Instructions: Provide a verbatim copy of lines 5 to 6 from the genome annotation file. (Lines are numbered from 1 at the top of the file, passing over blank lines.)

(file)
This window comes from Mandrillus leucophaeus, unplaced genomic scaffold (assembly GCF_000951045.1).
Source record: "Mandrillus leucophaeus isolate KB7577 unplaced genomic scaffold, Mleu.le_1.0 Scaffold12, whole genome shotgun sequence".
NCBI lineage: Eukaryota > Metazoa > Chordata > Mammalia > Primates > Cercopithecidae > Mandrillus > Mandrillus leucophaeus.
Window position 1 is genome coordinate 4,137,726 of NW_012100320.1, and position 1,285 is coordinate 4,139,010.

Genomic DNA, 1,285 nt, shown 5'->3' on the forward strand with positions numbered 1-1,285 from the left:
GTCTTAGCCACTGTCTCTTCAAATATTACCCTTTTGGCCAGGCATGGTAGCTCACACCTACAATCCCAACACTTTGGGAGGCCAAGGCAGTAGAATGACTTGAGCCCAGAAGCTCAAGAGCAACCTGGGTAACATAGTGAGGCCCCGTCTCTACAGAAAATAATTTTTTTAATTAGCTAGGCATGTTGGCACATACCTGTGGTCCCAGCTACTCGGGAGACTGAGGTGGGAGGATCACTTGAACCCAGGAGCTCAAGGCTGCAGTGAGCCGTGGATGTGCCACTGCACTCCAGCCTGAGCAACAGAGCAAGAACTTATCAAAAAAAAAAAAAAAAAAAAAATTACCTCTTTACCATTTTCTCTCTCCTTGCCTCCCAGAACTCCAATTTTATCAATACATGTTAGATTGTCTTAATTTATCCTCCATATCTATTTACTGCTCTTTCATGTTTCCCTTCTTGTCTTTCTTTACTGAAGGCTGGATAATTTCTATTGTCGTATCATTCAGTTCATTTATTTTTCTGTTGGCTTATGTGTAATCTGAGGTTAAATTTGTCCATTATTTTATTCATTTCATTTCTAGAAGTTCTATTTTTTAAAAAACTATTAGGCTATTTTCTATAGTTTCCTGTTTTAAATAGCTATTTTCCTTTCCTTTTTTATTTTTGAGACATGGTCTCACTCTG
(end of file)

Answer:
Genomic DNA, 1,285 nt, shown 5'->3' on the forward strand with positions numbered 1-1,285 from the left:
GTCTTAGCCACTGTCTCTTCAAATATTACCCTTTTGGCCAGGCATGGTAGCTCACACCTACAATCCCAACACTTTGGGAGGCCAAGGCAGTAGAATGACTTGAGCCCAGAAGCTCAAGAGCAACCTGGGTAACATAGTGAGGCCCCGTCTCTACAGAAAATAATTTTTTTAATTAGCTAGGCATGTTGGCACATACCTGTGGTCCCAGCTACTCGGGAGACTGAGGTGGGAGGATCACTTGAACCCAGGAGCTCAAGGCTGCAGTGAGCCGTGGATGTGCCACTGCACTCCAGCCTGAGCAACAGAGCAAGAACTTATCAAAAAAAAAAAAAAAAAAAAAATTACCTCTTTACCATTTTCTCTCTCCTTGCCTCCCAGAACTCCAATTTTATCAATACATGTTAGATTGTCTTAATTTATCCTCCATATCTATTTACTGCTCTTTCATGTTTCCCTTCTTGTCTTTCTTTACTGAAGGCTGGATAATTTCTATTGTCGTATCATTCAGTTCATTTATTTTTCTGTTGGCTTATGTGTAATCTGAGGTTAAATTTGTCCATTATTTTATTCATTTCATTTCTAGAAGTTCTATTTTTTAAAAAACTATTAGGCTATTTTCTATAGTTTCCTGTTTTAAATAGCTATTTTCCTTTCCTTTTTTATTTTTGAGACATGGTCTCACTCTG